# Can the First p Digits of Pi Repeat Twice?

In summary, it is possible for irrational numbers to have the first n digits repeated twice, but it is highly unlikely for this to happen with pi. There is no proof that this never happens, but it is believed to be very uncommon. Additionally, the concept of "finite periodicity" where a set of n digits repeats a finite number of times is also possible, but the probability of this occurring is low, especially for normal numbers such as pi.
If I take the first p digits of pi, is it possible that what I will have is the first p/2 digits repeated twice?

For example, suppose pi = 3.14153141529485729487... and I took the first 10 digits and got 3141531415 which is 31415 repeated twice. Can this happen?

It's conceivable that there exists irrational numbers where the first n digits in the decimal expansion repeat themselves and then after 2n digits, it goes non-repeating, but that's not true with pi, at least to a trillion digits.

/edit

Infact, it's not just conceivable, it's pretty obvious!

$$\sqrt{2} = 1.4 \ldots$$ Therefore $$0.123123 + \frac{\sqrt{2}}{10^{7}}$$ is irrational, but has the first three digits repeat.

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AlphaNumeric said:
It's conceivable that there exists irrational numbers where the first n digits in the decimal expansion repeat themselves and then after 2n digits, it goes non-repeating, but that's not true with pi, at least to a trillion digits.

/edit

Infact, it's not just conceivable, it's pretty obvious!

$$\sqrt{2} = 1.4 \ldots$$ Therefore $$0.123123 + \frac{\sqrt{2}}{10^{7}}$$ is irrational, but has the first three digits repeat.

Yeah, I knew it wasn't true for arbitrary irrationals because the first example I thought of was (101010+pi) which is irrational and repeats 10 to start. I guess I was looking for existence of evidence that it happens in pi or if there's some way to prove that this never happens for some number.

Pi can been calculated to i think its 14 trillion digits? No pattern found, but there are yet no proofs as to why, or even that each digit occurs infinity in the decimal expansion...

It is quite possible that for some n, the second n digits in $\pi$ are just the first n repeated but, if so, it must be some exceptionally large n. No one knows for sure but I would consider it unlikely.

I notice you titled this "periodicity of $\pi$" which implies a block of digits repeating over and over again, forever. Since $\pi$ is NOT rational, that certainly cannot happen.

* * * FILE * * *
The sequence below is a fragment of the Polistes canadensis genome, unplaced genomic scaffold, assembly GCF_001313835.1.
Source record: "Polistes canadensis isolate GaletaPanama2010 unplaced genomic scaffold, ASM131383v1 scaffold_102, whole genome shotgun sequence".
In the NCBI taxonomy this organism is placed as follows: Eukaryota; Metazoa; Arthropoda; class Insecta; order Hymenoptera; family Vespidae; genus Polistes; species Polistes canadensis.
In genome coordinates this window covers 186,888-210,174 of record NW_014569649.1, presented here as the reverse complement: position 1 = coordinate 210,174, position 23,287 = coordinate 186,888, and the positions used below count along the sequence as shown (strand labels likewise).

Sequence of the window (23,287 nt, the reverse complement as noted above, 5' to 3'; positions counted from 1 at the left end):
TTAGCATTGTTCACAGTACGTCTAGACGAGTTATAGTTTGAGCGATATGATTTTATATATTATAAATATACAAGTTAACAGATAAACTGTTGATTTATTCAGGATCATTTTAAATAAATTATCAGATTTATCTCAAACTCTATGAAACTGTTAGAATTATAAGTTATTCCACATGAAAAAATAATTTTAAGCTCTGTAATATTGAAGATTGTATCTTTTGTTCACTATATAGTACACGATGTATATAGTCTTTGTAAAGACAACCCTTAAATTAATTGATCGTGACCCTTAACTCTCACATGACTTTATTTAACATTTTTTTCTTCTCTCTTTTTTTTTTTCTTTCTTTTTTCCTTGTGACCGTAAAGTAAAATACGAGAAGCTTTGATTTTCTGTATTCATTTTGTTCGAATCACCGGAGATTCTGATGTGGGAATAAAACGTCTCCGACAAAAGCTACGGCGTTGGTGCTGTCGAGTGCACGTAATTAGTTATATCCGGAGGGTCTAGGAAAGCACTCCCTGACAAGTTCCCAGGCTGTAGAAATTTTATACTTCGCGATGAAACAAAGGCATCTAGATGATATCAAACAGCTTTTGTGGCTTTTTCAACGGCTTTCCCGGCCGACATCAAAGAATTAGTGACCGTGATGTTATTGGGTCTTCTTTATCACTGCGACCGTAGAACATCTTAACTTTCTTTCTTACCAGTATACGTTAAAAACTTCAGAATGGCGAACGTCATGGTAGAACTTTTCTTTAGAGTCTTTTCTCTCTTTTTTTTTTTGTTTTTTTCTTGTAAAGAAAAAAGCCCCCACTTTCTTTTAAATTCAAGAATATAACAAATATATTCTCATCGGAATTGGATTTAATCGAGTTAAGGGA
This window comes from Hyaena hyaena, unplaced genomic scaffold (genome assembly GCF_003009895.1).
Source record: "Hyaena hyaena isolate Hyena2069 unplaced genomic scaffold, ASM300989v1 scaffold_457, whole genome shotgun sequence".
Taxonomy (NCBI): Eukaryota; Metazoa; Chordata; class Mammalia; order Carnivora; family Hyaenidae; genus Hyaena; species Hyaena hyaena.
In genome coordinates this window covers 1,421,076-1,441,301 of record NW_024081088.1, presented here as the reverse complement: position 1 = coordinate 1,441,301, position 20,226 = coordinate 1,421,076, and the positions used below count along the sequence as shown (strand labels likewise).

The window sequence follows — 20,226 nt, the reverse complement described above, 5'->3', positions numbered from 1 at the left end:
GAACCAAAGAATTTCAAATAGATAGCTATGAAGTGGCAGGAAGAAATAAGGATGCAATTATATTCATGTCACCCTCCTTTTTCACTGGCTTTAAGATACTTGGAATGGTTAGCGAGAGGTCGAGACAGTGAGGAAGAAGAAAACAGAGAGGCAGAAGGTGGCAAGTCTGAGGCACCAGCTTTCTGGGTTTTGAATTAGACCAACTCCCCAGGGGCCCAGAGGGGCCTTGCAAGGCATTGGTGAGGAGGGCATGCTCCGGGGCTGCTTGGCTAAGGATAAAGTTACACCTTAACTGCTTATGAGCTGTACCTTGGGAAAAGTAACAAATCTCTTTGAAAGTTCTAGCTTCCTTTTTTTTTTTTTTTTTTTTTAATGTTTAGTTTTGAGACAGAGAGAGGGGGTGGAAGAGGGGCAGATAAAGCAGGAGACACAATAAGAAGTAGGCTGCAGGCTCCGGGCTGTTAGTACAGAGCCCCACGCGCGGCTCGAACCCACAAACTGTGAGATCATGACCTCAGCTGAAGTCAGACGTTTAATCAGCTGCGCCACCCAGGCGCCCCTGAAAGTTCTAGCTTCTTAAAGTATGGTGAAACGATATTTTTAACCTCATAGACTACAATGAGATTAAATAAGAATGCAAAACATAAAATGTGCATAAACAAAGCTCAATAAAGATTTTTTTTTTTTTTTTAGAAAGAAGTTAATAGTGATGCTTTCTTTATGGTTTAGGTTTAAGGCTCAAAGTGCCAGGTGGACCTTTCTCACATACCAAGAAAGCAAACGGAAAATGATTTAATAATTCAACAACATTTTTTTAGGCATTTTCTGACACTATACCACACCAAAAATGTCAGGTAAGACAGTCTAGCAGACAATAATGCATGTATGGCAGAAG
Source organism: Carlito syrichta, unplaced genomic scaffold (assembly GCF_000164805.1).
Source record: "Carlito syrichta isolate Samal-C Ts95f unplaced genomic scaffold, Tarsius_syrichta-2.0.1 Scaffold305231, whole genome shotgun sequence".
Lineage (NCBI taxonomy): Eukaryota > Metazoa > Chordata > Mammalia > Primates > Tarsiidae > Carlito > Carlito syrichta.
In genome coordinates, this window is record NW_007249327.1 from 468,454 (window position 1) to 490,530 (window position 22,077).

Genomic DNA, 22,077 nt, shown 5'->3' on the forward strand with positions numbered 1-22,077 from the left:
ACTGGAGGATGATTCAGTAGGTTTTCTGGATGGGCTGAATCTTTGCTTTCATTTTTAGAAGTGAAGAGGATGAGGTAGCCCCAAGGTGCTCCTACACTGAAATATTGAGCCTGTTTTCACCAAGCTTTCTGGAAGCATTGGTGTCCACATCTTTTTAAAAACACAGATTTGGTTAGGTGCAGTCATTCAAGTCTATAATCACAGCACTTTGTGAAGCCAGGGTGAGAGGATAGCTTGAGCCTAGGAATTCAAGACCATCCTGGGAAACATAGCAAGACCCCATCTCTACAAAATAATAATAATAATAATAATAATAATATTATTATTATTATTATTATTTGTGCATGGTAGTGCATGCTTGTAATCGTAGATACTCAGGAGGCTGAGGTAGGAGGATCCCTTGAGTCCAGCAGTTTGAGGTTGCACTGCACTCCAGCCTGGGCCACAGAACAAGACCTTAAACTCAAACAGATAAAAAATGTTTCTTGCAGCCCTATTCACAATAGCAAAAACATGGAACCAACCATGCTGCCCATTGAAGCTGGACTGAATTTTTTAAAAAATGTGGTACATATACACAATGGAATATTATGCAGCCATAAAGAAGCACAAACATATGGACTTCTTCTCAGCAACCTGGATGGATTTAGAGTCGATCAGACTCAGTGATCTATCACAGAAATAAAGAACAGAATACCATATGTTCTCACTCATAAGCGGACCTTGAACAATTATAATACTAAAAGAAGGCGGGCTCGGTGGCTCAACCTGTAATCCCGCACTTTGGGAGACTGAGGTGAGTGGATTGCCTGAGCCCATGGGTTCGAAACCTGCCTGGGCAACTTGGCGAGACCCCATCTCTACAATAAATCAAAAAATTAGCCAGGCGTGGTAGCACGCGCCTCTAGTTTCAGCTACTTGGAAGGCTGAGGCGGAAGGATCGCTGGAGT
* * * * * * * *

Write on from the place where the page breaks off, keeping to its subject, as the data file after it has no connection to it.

HallsofIvy said:
I notice you titled this "periodicity of $\pi$" which implies a block of digits repeating over and over again, forever. Since $\pi$ is NOT rational, that certainly cannot happen.

By "finite periodicity" I meant that the first n numbers are repeated a finite number of times, so it may appear periodic if you only look at the first k*n digits.

Ah. In that case, as everyone else has told you- possible, unknown, very unlikely! (Unlikely that the first n numbers repeat k times for some n, k. Highly likely that some set of n numbers repeats k times in a row but still unknown.)

If I take the first p digits of pi, is it possible that what I will have is the first p/2 digits repeated twice?
With the assumption of normality of pi, can we calculate the probability that this statement is true for some p?
I think for a normal number the probability is less than 1/9.

## 1. What is finite periodicity of Pi?

The finite periodicity of Pi refers to the fact that the decimal representation of Pi, which is an irrational number, eventually repeats itself after a certain number of digits. This repetition is known as periodicity and is a characteristic of all rational numbers.

## 2. How is finite periodicity of Pi calculated?

The finite periodicity of Pi is calculated by dividing the circumference of a circle by its diameter. This value, known as Pi, is approximately 3.14. However, due to its irrational nature, Pi cannot be expressed as a finite decimal and will continue infinitely without repeating.

## 3. Why is finite periodicity of Pi important?

The finite periodicity of Pi is important in many branches of mathematics and physics. It is used in calculating the area and circumference of circles, as well as in various formulas and equations in geometry, trigonometry, and calculus. It also has applications in fields such as engineering, astronomy, and computer science.

## 4. Is there a pattern to the digits in the finite periodicity of Pi?

No, there is no discernible pattern to the digits in the finite periodicity of Pi. Despite numerous attempts by mathematicians, no repeating pattern has been found in the decimal representation of Pi. This is what makes it an irrational number.

## 5. Can the finite periodicity of Pi be calculated to an exact value?

No, it is impossible to calculate the finite periodicity of Pi to an exact value. This is because Pi is an irrational number, meaning it cannot be expressed as a precise fraction or decimal. Its decimal representation will continue infinitely without ever repeating or ending in a pattern.

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